In my first published book, “Disciple’s Guide to Ritual Magick,” I wrote some pretty compelling things in regards to the seeker and what he or she is seeking, and also what can cause that search to fail or come to grinding halt. I would like to quote from that section of the book (chapter 3.6, pages 83 - 85), using the more raw pre-published text because it manages to express these ideas in a more direct manner. I’ll let you be the judge, and see if this section doesn’t succinctly answer the question as to why we should work magick and what our ultimate goal should be. To achieve at-one-ment with the Godhead is to take a profound journey through the strata of higher consciousness, but the goal is never to glorify in the achievement or the outward effects, but to unswervingly seek the goal itself.

“Ken Wilber, in his book, ‘The Atman Project’ (chapter 13, p. 183 - 185) outlines the difficulties and the challenges that one must face in order to truly gain, in a permanent fashion, these higher states of consciousness. Whether one is aware of it or not, we’re all seeking enlightenment. It’s the fundamental drive that pushes all of us through the vicissitudes of life. However, there are forces within us that disguise our motives or lock us in a static mental state of development where complacency and comfort are far more important than gaining any kind of new vista or spiritual perspective in life. We all begin our paths with the same objective, union with the All, but very early we are thwarted by the necessities of life, and we must at some point return to the fundamental quest of all being-ness, if we are to find true fulfillment and completion. We should make certain we always question our motives and the nature of our quest in life, so that we have not substituted our goal of perfect at-one-ment of Atman for some kind of imperfect and shallow surrogate, an ‘Atman Project.’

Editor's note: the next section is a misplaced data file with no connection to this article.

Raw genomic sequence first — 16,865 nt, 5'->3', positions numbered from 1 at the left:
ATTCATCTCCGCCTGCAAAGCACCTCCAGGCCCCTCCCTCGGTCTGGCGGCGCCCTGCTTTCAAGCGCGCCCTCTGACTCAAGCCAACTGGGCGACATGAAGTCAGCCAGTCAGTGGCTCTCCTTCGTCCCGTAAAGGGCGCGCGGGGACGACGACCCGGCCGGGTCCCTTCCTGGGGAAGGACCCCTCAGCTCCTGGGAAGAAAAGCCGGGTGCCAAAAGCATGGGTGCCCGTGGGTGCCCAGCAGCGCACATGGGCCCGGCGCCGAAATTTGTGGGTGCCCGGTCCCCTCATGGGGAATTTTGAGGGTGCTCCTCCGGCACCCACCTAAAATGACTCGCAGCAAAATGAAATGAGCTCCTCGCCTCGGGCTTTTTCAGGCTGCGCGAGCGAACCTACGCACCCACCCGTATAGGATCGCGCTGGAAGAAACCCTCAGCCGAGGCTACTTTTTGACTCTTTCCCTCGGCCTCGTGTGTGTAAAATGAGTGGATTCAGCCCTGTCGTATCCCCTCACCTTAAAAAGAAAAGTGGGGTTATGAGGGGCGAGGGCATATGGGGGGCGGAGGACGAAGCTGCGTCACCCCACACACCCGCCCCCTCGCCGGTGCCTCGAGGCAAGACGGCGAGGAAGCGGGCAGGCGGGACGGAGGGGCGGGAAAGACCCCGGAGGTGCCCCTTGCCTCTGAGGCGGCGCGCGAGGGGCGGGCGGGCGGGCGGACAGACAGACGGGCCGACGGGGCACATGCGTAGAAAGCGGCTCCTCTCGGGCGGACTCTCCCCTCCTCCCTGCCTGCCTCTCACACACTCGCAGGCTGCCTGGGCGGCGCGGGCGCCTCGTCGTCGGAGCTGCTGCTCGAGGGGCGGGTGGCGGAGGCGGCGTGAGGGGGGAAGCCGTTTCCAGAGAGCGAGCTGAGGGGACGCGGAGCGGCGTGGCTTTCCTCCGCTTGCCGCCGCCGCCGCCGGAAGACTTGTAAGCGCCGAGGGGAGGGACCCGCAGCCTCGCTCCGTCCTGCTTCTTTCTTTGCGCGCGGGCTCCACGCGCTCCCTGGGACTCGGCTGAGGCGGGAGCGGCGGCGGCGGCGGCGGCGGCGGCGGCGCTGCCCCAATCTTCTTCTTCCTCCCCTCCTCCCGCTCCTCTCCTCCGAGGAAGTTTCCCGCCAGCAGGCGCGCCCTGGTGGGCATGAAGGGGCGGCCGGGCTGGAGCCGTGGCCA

The ultimate nature of reality, according to Wilber, is an emptiness or voidness, but one that is not a true emptiness that is void of all forms or features. It is also a unified field of holism, where all space and time, and even consciousness itself is part of one seamless whole. The ultimate reality and the ultimate state of consciousness are one and the same, a kind of ‘super conscious All’ (p. 184). This unity is the only true reality, and all else is an illusion, particularly anything that is egoically or independently real. Even in the nature of Deity itself, there is only the timeless, transcendent one-ness, and so there is no difference between anything, even between man and God. What this entails is that we’re all part of a greater whole, and that magick is a process that has validity and power because of this wholeness, and cannot be comprehended outside of this unity of being and its various conscious derivatives, since it operates on and through that wholeness.